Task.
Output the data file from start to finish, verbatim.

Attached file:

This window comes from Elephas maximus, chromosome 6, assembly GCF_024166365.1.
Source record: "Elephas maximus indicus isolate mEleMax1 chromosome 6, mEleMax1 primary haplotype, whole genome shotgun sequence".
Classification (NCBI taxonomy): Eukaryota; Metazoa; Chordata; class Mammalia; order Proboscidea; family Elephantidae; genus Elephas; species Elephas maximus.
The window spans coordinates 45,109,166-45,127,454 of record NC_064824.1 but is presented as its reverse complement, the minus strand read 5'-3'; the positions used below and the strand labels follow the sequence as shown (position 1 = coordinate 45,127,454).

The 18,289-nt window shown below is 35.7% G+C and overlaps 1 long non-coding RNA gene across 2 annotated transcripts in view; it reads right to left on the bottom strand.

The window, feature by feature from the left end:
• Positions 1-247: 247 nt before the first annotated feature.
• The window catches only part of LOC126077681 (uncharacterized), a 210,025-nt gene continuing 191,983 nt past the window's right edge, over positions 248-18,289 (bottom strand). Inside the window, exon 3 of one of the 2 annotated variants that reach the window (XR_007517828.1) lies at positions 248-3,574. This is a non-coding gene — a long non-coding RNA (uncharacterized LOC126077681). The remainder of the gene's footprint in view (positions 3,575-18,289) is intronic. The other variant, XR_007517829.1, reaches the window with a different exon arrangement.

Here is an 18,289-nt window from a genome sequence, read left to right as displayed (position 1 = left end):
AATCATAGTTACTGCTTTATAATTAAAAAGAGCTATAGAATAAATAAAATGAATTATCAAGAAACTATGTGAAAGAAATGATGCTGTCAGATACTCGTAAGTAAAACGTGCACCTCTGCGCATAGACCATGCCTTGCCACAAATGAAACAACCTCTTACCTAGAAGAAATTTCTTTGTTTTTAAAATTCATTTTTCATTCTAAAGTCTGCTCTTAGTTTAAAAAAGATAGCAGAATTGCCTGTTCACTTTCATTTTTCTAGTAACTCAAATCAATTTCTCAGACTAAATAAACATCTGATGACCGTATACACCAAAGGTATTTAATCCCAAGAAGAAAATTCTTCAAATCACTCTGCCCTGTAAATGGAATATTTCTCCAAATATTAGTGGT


This window comes from Elephas maximus, chromosome 6, assembly GCF_024166365.1.
Source record: "Elephas maximus indicus isolate mEleMax1 chromosome 6, mEleMax1 primary haplotype, whole genome shotgun sequence".
Classification (NCBI taxonomy): Eukaryota; Metazoa; Chordata; class Mammalia; order Proboscidea; family Elephantidae; genus Elephas; species Elephas maximus.
The window spans coordinates 45,109,166-45,127,454 of record NC_064824.1 but is presented as its reverse complement, the minus strand read 5'-3'; the positions used below and the strand labels follow the sequence as shown (position 1 = coordinate 45,127,454).

The 18,289-nt window shown below is 35.7% G+C and overlaps 1 long non-coding RNA gene across 2 annotated transcripts in view; it reads right to left on the bottom strand.

The window, feature by feature from the left end:
• Positions 1-247: 247 nt before the first annotated feature.
• The window catches only part of LOC126077681 (uncharacterized), a 210,025-nt gene continuing 191,983 nt past the window's right edge, over positions 248-18,289 (bottom strand). Inside the window, exon 3 of one of the 2 annotated variants that reach the window (XR_007517828.1) lies at positions 248-3,574. This is a non-coding gene — a long non-coding RNA (uncharacterized LOC126077681). The remainder of the gene's footprint in view (positions 3,575-18,289) is intronic. The other variant, XR_007517829.1, reaches the window with a different exon arrangement.

Here is an 18,289-nt window from a genome sequence, read left to right as displayed (position 1 = left end):
AATCATAGTTACTGCTTTATAATTAAAAAGAGCTATAGAATAAATAAAATGAATTATCAAGAAACTATGTGAAAGAAATGATGCTGTCAGATACTCGTAAGTAAAACGTGCACCTCTGCGCATAGACCATGCCTTGCCACAAATGAAACAACCTCTTACCTAGAAGAAATTTCTTTGTTTTTAAAATTCATTTTTCATTCTAAAGTCTGCTCTTAGTTTAAAAAAGATAGCAGAATTGCCTGTTCACTTTCATTTTTCTAGTAACTCAAATCAATTTCTCAGACTAAATAAACATCTGATGACCGTATACACCAAAGGTATTTAATCCCAAGAAGAAAATTCTTCAAATCACTCTGCCCTGTAAATGGAATATTTCTCCAAATATTAGTGGT